Saturday, June 14, 2008

LGBT Youth "Success Stories" and The Prom

Several news stories have recently popped up about LGBT youth fighting for their rights to attend their high school proms. As someone who came of age in a mostly white, mostly middle-class high school, I can understand the challenges queer and trans youth can face in trying to enter the classically heteronormative and gender normative sphere that is The Prom. Teenagers who have stood up for their right to be safe while participating in this school activity, in the face of explicit transphobia and homophobia, have huge potential to inspire and encourage other LGBT youth in similar situations. To this day, I wish I had had an older model of such courage at my high school.

At the same time, part of me responds with skepticism to this media emphasis on queer and trans youth attending proms. This part of me is concerned not with the personal and potential political significance of the act of queers and trans people going to proms, but rather with the allocation of media and political energies. Media hype around prom rights can function to reduce LGBT youth issues and success stories in a similar way that media hype around gay marriage rights can reduce LGBT adult issues and success stories. Is winning gay marriage a valuable political step in terms of federal policy? Quite possibly. Is it the most important and pressing issue facing all LGBT individuals, across the board? No. Was the recent victory over the Scottsdale, Al. school board that attempted to ban two lesbians from attending a high school prom together important? Definitely. Is attending high school proms the most important and pressing issue facing all – or even most - LGBT youth? Absolutely not.

While I think many LGBT groups and individuals do keep this in mind, the reporting on proms that reinforces particular narratives of “success” for trans and queer youth bears examination. The possibility of attending proms only affects youth who attend high school, and continue on with high school once they begin. This depends on numerous factors, many of which are out of a teenager’s control. Among high school students, only those who have the money and resources to purchase the trappings required for a prom (clothes and tickets, for example) and who have living situations (in terms of family/guardianship and location) in which they would be able to attend such school activities are affected by this. Proms are a predominantly middle class issue, and I believe that is important to consider.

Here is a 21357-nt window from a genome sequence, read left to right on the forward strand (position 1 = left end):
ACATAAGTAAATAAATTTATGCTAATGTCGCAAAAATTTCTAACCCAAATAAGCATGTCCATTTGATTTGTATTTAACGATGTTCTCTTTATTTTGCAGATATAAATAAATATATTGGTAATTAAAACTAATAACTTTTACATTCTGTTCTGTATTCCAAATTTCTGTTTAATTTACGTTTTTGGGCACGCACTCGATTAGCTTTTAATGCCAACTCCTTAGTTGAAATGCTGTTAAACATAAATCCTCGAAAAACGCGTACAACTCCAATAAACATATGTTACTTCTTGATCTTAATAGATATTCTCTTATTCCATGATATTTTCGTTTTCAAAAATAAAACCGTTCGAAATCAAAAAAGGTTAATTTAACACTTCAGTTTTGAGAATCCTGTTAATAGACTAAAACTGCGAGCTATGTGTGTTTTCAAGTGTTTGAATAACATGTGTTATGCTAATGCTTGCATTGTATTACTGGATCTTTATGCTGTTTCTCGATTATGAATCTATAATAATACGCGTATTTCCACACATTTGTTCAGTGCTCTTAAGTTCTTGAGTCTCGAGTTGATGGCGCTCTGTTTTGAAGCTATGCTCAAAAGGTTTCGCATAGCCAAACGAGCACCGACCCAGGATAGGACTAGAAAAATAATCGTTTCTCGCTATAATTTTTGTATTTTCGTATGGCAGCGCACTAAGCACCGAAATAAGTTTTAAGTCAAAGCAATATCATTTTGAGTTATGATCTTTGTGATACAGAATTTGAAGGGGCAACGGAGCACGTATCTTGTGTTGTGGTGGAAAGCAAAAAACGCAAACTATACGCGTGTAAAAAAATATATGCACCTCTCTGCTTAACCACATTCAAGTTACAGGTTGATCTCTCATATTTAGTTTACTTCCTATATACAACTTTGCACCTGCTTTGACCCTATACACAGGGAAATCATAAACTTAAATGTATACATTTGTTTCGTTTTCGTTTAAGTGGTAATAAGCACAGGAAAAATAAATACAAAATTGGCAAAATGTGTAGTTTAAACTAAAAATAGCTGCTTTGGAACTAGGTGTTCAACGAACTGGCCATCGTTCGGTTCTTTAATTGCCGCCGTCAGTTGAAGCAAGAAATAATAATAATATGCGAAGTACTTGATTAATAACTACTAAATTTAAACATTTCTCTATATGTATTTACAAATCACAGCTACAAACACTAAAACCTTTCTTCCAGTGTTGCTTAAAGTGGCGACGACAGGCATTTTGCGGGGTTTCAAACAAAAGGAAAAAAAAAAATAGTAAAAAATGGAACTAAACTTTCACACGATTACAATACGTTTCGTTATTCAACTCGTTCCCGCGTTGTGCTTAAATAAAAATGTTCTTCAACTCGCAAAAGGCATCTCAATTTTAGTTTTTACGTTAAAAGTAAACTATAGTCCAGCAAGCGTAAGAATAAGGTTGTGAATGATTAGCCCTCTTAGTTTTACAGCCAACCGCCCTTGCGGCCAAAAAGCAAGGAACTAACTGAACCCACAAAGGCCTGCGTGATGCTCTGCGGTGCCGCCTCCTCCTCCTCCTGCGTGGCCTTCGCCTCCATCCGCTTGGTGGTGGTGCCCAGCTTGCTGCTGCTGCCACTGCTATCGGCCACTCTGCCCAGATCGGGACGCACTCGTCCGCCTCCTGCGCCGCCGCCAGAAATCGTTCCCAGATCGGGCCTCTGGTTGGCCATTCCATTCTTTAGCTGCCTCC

I notice an overwhelming absence of “success stories” about queer and trans youth who, for example, experience homelessness and need to do sex work to survive - unless they’ve “cleaned up” according to normative societal standards. There is a tremendous number of LGBT youth successes that are not recognized as such by the general public and by mainstream – or even queer - media. This is disappointing.

The bravery of LGBT students who fight for the right to attend their schools’ proms absolutely must be applauded and appreciated. It is also, however, crucial that we remember that there are many ways to be a successful LGBT youth, in order to avoid invisibilizing the stories of many young people who do not fit these particular narratives. The problems about proms extend beyond whether or not LGBT youth can safely attend them. The implication of even holding a prom, considering the homophobic and transphobic history of the event, warrants discussion. As an educator, one of the most effective ways I can address the valorization of certain LGBT youth narratives over others is to open critical discourse about proms - and what they stand for, and what they do - among my colleagues.

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